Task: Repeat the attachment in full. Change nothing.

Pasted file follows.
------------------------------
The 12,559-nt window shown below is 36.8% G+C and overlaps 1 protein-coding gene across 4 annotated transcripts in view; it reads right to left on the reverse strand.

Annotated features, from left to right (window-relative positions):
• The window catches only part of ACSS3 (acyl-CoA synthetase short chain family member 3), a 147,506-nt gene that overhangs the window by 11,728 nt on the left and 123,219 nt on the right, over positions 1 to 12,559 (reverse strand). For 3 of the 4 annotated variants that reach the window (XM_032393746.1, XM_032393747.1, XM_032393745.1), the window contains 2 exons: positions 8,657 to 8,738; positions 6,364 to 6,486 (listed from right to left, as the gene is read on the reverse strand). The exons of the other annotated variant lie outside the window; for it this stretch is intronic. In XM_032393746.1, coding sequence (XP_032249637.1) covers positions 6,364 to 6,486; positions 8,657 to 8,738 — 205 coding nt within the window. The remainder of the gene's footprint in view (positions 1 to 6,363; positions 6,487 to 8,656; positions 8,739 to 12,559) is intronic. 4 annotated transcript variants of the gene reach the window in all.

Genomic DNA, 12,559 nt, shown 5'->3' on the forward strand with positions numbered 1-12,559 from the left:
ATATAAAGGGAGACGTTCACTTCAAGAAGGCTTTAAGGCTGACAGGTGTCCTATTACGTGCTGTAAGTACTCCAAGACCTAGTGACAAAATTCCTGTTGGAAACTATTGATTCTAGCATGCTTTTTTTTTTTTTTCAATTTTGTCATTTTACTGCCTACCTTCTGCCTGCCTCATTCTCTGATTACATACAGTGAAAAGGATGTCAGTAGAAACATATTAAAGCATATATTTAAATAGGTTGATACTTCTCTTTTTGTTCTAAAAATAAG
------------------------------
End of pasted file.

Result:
The 12,559-nt window shown below is 36.8% G+C and overlaps 1 protein-coding gene across 4 annotated transcripts in view; it reads right to left on the reverse strand.

Annotated features, from left to right (window-relative positions):
• The window catches only part of ACSS3 (acyl-CoA synthetase short chain family member 3), a 147,506-nt gene that overhangs the window by 11,728 nt on the left and 123,219 nt on the right, over positions 1 to 12,559 (reverse strand). For 3 of the 4 annotated variants that reach the window (XM_032393746.1, XM_032393747.1, XM_032393745.1), the window contains 2 exons: positions 8,657 to 8,738; positions 6,364 to 6,486 (listed from right to left, as the gene is read on the reverse strand). The exons of the other annotated variant lie outside the window; for it this stretch is intronic. In XM_032393746.1, coding sequence (XP_032249637.1) covers positions 6,364 to 6,486; positions 8,657 to 8,738 — 205 coding nt within the window. The remainder of the gene's footprint in view (positions 1 to 6,363; positions 6,487 to 8,656; positions 8,739 to 12,559) is intronic. 4 annotated transcript variants of the gene reach the window in all.

Genomic DNA, 12,559 nt, shown 5'->3' on the forward strand with positions numbered 1-12,559 from the left:
ATATAAAGGGAGACGTTCACTTCAAGAAGGCTTTAAGGCTGACAGGTGTCCTATTACGTGCTGTAAGTACTCCAAGACCTAGTGACAAAATTCCTGTTGGAAACTATTGATTCTAGCATGCTTTTTTTTTTTTTTCAATTTTGTCATTTTACTGCCTACCTTCTGCCTGCCTCATTCTCTGATTACATACAGTGAAAAGGATGTCAGTAGAAACATATTAAAGCATATATTTAAATAGGTTGATACTTCTCTTTTTGTTCTAAAAATAAG